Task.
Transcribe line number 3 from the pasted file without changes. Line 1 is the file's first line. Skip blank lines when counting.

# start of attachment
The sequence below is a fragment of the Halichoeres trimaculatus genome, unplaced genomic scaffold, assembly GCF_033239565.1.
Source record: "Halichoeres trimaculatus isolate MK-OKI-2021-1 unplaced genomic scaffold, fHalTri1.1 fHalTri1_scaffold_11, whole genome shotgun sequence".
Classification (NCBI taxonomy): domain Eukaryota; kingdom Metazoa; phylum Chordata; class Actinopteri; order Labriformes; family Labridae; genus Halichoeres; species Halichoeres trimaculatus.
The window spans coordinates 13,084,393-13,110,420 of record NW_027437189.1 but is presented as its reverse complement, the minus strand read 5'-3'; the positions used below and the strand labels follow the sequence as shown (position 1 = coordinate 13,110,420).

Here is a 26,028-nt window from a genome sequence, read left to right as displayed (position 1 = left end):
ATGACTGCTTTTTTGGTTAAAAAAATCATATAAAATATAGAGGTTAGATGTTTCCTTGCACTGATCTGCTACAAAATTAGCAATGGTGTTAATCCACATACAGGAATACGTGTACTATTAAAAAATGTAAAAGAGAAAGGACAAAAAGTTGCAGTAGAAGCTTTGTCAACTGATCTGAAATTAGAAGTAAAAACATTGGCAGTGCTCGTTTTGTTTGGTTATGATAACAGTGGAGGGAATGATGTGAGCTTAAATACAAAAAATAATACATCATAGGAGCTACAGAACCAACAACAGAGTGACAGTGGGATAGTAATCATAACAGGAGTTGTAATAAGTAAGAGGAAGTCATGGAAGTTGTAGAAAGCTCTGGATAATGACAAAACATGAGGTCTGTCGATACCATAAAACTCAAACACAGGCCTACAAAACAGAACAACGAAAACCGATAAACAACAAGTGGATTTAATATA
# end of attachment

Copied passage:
Classification (NCBI taxonomy): domain Eukaryota; kingdom Metazoa; phylum Chordata; class Actinopteri; order Labriformes; family Labridae; genus Halichoeres; species Halichoeres trimaculatus.